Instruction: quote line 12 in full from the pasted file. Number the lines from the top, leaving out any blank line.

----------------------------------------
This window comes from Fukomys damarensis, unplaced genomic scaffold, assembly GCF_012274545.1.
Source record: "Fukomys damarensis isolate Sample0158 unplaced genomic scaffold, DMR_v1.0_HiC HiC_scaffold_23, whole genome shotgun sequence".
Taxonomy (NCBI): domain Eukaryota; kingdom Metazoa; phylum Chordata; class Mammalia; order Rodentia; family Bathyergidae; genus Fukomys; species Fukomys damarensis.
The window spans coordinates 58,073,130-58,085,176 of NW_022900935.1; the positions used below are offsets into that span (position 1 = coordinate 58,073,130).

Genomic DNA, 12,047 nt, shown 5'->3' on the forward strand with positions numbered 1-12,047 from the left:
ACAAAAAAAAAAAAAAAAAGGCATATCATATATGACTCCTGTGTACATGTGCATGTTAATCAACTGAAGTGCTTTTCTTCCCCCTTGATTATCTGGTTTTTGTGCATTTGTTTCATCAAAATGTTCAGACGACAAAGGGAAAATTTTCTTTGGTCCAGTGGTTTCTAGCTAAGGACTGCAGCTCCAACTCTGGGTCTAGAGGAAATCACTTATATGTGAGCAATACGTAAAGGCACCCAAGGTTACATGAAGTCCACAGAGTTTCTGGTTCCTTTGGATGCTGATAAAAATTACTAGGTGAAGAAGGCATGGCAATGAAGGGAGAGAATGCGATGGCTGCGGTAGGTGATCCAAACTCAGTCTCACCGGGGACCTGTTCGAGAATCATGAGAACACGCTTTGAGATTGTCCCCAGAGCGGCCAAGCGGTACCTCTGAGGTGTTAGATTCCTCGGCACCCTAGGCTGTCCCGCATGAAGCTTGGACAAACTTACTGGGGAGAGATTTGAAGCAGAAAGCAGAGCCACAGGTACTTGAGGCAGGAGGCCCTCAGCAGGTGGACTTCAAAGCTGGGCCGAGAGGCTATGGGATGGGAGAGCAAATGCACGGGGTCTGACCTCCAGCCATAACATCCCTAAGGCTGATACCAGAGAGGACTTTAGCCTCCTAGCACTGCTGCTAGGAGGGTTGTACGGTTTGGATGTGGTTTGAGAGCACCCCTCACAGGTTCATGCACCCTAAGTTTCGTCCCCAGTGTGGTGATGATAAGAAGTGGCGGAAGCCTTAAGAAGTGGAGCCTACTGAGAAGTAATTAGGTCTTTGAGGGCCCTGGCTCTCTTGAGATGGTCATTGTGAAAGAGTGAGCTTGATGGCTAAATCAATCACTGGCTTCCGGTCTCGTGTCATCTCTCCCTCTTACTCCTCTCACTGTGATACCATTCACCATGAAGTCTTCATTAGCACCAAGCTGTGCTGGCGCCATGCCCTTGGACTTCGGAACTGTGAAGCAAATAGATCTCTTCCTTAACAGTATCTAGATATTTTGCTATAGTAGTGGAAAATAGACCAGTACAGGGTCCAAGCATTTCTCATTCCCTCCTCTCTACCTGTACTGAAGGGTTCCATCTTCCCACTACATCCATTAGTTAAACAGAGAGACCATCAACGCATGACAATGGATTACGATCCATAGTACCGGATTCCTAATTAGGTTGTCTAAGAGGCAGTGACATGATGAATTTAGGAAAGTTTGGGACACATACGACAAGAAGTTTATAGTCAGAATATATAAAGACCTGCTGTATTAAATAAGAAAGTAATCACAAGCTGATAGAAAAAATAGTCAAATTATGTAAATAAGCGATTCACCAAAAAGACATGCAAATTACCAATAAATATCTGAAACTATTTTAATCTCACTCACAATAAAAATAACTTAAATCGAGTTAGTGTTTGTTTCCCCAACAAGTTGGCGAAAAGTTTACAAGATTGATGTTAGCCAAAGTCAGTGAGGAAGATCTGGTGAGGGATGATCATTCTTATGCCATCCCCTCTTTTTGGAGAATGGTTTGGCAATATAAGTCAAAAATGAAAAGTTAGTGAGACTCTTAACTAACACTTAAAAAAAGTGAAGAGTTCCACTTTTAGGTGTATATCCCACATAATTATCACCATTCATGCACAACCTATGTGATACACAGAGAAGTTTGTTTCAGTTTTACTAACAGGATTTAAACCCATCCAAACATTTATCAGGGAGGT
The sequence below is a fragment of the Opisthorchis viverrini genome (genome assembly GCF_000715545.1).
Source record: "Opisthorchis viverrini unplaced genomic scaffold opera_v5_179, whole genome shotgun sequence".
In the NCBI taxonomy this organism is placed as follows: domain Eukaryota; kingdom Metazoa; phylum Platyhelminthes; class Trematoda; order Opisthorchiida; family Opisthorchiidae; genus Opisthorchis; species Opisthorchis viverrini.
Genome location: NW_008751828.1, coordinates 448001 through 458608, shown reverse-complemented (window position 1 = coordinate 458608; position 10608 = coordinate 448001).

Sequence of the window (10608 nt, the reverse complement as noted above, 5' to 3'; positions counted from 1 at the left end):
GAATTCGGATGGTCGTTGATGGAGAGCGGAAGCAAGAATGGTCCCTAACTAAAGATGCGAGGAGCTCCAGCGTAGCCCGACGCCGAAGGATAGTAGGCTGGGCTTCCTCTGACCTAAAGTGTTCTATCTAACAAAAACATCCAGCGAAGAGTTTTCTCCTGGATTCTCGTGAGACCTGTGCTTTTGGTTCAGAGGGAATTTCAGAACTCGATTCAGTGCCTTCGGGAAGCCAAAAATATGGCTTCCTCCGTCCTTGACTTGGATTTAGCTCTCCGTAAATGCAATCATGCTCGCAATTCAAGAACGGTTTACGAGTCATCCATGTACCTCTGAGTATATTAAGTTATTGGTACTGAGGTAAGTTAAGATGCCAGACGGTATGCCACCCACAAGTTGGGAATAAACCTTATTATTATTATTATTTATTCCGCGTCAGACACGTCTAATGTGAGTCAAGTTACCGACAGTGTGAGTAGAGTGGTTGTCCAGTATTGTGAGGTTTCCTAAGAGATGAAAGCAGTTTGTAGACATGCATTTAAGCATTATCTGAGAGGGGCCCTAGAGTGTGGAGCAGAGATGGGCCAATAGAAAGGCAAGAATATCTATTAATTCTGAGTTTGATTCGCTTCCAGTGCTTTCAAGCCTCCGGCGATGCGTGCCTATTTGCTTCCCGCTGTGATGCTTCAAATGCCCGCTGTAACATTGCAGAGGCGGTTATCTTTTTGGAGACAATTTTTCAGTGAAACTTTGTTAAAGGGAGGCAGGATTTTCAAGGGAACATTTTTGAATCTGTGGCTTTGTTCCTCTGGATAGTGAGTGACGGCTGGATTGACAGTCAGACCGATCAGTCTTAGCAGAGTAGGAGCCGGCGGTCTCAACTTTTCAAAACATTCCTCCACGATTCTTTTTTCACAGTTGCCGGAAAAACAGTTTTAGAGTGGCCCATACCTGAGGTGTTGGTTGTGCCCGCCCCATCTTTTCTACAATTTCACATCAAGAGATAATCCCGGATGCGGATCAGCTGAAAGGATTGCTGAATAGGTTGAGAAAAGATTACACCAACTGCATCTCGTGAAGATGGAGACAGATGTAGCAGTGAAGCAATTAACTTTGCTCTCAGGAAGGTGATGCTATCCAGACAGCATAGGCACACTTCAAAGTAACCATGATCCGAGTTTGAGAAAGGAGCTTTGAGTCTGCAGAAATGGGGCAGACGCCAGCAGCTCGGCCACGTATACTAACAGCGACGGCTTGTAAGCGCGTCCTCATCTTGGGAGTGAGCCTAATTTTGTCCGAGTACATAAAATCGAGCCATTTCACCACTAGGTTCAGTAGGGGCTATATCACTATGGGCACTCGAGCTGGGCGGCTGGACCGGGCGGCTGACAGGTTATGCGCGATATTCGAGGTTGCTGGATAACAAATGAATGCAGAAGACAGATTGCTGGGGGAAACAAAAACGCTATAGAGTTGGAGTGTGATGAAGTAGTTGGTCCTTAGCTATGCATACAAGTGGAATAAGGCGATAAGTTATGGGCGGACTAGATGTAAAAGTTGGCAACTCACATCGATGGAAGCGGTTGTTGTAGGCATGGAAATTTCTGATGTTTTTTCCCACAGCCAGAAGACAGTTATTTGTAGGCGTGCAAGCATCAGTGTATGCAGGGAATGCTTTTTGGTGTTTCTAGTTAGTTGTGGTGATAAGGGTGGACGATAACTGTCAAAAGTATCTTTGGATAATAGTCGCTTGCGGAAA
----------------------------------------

GAATTCGGATGGTCGTTGATGGAGAGCGGAAGCAAGAATGGTCCCTAACTAAAGATGCGAGGAGCTCCAGCGTAGCCCGACGCCGAAGGATAGTAGGCTGGGCTTCCTCTGACCTAAAGTGTTCTATCTAACAAAAACATCCAGCGAAGAGTTTTCTCCTGGATTCTCGTGAGACCTGTGCTTTTGGTTCAGAGGGAATTTCAGAACTCGATTCAGTGCCTTCGGGAAGCCAAAAATATGGCTTCCTCCGTCCTTGACTTGGATTTAGCTCTCCGTAAATGCAATCATGCTCGCAATTCAAGAACGGTTTACGAGTCATCCATGTACCTCTGAGTATATTAAGTTATTGGTACTGAGGTAAGTTAAGATGCCAGACGGTATGCCACCCACAAGTTGGGAATAAACCTTATTATTATTATTATTTATTCCGCGTCAGACACGTCTAATGTGAGTCAAGTTACCGACAGTGTGAGTAGAGTGGTTGTCCAGTATTGTGAGGTTTCCTAAGAGATGAAAGCAGTTTGTAGACATGCATTTAAGCATTATCTGAGAGGGGCCCTAGAGTGTGGAGCAGAGATGGGCCAATAGAAAGGCAAGAATATCTATTAATTCTGAGTTTGATTCGCTTCCAGTGCTTTCAAGCCTCCGGCGATGCGTGCCTATTTGCTTCCCGCTGTGATGCTTCAAATGCCCGCTGTAACATTGCAGAGGCGGTTATCTTTTTGGAGACAATTTTTCAGTGAAACTTTGTTAAAGGGAGGCAGGATTTTCAAGGGAACATTTTTGAATCTGTGGCTTTGTTCCTCTGGATAGTGAGTGACGGCTGGATTGACAGTCAGACCGATCAGTCTTAGCAGAGTAGGAGCCGGCGGTCTCAACTTTTCAAAACATTCCTCCACGATTCTTTTTTCACAGTTGCCGGAAAAACAGTTTTAGAGTGGCCCATACCTGAGGTGTTGGTTGTGCCCGCCCCATCTTTTCTACAATTTCACATCAAGAGATAATCCCGGATGCGGATCAGCTGAAAGGATTGCTGAATAGGTTGAGAAAAGATTACACCAACTGCATCTCGTGAAGATGGAGACAGATGTAGCAGTGAAGCAATTAACTTTGCTCTCAGGAAGGTGATGCTATCCAGACAGCATAGGCACACTTCAAAGTAACCATGATCCGAGTTTGAGAAAGGAGCTTTGAGTCTGCAGAAATGGGGCAGACGCCAGCAGCTCGGCCACGTATACTAACAGCGACGGCTTGTAAGCGCGTCCTCATCTTGGGAGTGAGCCTAATTTTGTCCGAGTACATAAAATCGAGCCATTTCACCACTAGGTTCAGTAGGGGCTATATCACTATGGGCACTCGAGCTGGGCGGCTGGACCGGGCGGCTGACAGGTTATGCGCGATATTCGAGGTTGCTGGATAACAAATGAATGCAGAAGACAGATTGCTGGGGGAAACAAAAACGCTATAGAGTTGGAGTGTGATGAAGTAGTTGGTCCTTAGCTATGCATACAAGTGGAATAAGGCGATAAGTTATGGGCGGACTAGATGTAAAAGTTGGCAACTCACATCGATGGAAGCGGTTGTTGTAGGCATGGAAATTTCTGATGTTTTTTCCCACAGCCAGAAGACAGTTATTTGTAGGCGTGCAAGCATCAGTGTATGCAGGGAATGCTTTTTGGTGTTTCTAGTTAGTTGTGGTGATAAGGGTGGACGATAACTGTCAAAAGTATCTTTGGATAATAGTCGCTTGCGGAAA